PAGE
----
The basic idea of the DSC is to measure the difference in heat flow between a sample and a reference standard. The set-up is pretty simple. Two identical sample pans are placed side by side over two very sensitive temperature probes (thermocouples). One pan contains a sample of the material to analyze, and the other is empty and acts as the standard. This whole set-up is inside an oven (or a chiller) where the temperature can be carefully controlled. As the temperature inside the instrument changes, the thermocouples detect any difference in heat-flow between the two pans.
If an endothermic event (like a melt) occurs, then the sample will absorb some of the heat it is being given for the melt process, while the standard will continue to use all its heat for temperature increase. The thermocouples will detect the temporary slight difference in temperature and send it to the computer. On the DSC chart, this will show as a downward facing peak.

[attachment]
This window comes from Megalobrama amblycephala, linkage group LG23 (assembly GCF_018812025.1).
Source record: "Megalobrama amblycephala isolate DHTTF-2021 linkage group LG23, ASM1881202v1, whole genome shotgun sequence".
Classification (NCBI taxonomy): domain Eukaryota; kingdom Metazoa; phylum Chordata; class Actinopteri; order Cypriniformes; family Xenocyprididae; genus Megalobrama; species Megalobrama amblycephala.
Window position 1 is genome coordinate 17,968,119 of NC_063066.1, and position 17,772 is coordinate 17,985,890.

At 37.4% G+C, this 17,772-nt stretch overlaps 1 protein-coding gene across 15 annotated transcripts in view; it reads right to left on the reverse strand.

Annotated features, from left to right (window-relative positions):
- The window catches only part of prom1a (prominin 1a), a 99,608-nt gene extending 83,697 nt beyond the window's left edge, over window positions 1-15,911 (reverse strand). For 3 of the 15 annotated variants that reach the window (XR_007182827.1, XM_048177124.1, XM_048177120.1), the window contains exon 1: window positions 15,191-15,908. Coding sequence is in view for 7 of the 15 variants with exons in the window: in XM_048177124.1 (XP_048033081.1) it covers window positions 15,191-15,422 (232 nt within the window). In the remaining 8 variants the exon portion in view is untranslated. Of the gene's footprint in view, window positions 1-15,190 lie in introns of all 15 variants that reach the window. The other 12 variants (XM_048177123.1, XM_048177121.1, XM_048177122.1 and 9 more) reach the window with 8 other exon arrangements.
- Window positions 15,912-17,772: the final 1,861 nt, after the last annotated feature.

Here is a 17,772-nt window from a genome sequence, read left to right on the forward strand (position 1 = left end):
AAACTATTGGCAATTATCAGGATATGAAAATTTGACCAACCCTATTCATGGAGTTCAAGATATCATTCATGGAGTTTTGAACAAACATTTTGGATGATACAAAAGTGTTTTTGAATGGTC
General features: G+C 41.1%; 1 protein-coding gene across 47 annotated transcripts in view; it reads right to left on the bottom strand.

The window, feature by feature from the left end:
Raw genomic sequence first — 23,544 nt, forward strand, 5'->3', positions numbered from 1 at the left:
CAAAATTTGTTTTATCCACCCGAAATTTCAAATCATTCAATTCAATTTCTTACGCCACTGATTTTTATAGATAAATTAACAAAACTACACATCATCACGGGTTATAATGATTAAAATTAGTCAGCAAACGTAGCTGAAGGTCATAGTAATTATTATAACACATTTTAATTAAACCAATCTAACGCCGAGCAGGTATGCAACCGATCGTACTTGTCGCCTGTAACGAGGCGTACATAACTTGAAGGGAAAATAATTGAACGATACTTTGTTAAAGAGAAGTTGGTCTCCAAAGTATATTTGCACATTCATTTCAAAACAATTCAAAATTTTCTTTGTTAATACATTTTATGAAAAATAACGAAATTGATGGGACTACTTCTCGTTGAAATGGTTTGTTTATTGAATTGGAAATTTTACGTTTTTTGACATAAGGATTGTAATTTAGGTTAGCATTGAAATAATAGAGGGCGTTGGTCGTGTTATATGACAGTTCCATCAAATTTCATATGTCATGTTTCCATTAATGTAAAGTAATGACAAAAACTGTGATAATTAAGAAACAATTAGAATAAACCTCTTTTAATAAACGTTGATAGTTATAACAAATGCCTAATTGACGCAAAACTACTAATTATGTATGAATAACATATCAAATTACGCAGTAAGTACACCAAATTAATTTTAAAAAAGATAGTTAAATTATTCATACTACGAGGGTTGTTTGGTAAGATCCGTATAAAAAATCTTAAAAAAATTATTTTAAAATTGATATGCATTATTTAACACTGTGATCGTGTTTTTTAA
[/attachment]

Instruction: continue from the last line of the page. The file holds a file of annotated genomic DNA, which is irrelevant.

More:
If an exothermic event (like crystallization) occurs, then the sample will heat up and the thermocouples will detect it. If the exothermic event is encountered during a cool down, then the sample either briefly stops cooling, momentarily heats up a tad, or just cools at a slower pace than the standard. On the DSC chart, this will show as an upward facing peak.